How about it, Mr President and Mr Minister of Agriculture and Agrarian Services?



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Opinion

Mrs Paripooranam Rajasundaram- A Gracious Lady

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I first came to know Mrs Pariapooranam Rajasundaram, who was born in Singapore on October 25, 1935 while serving a short stint in Jaffna with police intelligence. Her late husband who called her “Pari” was my very close friend, Mr. Vaithilingam Rajasunderam, the former principal of Victoria College, Chullipuram who was introduced to me by my friend and police batch mate, late Tissa Satharasinghe, who was the Personal Security Officer, to the late Mr T.B. Ilangaratne in 1971.

Mrs Rajasundaram was blessed with three sons and a daughter and several grandchildren and can be truly described as a very faithful spouse and dedicated mother, mother-in-law, grandmother and a great grandmother to the family of which she was matriarch.

My short spell in Jaffna in 1973 brought me closer to the Rajasunderams who celebration their 25th wedding anniversary in 1974. Theirs was an open house and my wife and sisters too came to know them well.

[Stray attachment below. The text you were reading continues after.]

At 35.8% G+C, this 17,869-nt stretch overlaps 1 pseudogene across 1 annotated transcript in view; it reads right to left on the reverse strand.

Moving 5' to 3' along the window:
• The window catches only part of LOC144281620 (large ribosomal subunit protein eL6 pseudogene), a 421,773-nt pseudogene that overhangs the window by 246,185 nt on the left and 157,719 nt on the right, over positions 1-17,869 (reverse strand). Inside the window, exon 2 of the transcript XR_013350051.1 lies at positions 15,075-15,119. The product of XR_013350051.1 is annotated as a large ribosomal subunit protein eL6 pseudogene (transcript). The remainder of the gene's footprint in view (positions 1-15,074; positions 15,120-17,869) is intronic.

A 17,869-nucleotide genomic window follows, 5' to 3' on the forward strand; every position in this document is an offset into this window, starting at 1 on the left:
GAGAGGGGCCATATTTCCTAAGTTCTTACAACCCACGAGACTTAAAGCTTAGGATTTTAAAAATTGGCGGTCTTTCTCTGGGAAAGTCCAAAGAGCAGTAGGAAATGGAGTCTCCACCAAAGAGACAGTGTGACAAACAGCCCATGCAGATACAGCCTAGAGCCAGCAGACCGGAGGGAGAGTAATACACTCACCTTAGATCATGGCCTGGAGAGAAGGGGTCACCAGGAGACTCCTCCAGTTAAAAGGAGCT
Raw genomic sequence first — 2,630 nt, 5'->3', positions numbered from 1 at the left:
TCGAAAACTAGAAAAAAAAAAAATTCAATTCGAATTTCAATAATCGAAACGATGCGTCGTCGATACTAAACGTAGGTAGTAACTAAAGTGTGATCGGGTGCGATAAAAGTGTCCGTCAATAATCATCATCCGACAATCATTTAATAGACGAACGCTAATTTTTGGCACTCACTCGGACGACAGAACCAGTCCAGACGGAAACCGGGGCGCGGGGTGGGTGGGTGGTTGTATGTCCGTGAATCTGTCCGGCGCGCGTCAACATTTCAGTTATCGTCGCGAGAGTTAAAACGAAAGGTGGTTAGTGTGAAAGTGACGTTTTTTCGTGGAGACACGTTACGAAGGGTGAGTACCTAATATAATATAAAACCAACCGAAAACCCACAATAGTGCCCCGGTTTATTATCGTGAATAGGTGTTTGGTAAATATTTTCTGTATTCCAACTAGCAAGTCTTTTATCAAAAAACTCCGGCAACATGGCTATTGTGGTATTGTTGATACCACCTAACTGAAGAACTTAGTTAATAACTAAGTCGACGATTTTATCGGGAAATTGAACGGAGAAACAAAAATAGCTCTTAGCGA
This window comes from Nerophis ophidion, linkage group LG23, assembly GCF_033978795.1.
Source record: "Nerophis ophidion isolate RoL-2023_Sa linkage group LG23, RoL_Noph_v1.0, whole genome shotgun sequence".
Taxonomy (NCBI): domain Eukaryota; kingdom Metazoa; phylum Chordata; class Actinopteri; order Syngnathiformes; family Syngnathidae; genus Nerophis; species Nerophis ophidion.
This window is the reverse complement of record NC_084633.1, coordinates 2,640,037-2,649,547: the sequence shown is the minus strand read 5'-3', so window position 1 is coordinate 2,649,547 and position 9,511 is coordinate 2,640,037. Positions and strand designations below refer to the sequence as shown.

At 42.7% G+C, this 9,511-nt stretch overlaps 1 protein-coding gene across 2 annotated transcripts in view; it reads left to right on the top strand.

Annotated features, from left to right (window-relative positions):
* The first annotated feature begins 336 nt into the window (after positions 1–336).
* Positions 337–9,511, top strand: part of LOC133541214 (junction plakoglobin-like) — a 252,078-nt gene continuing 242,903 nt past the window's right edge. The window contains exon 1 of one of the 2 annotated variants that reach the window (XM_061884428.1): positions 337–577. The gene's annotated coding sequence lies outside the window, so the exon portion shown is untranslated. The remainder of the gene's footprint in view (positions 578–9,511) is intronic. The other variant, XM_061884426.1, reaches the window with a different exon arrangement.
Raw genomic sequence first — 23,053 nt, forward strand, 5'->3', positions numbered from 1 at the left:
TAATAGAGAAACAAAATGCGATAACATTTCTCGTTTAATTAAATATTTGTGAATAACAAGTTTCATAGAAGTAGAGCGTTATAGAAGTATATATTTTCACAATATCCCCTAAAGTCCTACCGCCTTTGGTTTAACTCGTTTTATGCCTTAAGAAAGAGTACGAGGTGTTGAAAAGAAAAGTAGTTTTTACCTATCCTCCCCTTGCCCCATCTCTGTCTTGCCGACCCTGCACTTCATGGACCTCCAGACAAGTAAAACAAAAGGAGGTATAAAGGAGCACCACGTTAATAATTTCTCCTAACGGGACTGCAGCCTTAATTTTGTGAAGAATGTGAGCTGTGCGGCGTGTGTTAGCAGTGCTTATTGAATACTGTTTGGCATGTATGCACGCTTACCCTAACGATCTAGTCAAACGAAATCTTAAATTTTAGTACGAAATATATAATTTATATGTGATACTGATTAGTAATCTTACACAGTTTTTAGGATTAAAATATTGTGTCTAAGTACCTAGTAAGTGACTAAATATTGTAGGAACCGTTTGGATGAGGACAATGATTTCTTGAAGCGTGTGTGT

Mrs Rajasundram and her husband were good hosts and his assassination was a shock to all of us. It was then she became part of our family as she lived with us briefly till she obtained a UK visa to join her daughter and son-in-law there.

Many years later when she was living in England, I had joined KLM Royal Dutch Airlines and my family used to spend vacations with them in Cockfosters in North London. Mrs Rajasundaram treated us to sumptuous meals lavishing attention on us. She was very fond of my wife and two children and had a heart of gold. A devout Hindu she never failed in her religious obligations, lived within her means and was never greedy for what she could not afford. She firmly believed in being patient and willingly gave to those in need.

She was a lady who was selfless, full of compassion, kindness, humility, gentleness, patience, very virtuous, and full of love and character. I can say of her: “People may forget what you did, but people will never forget how you made them feel!”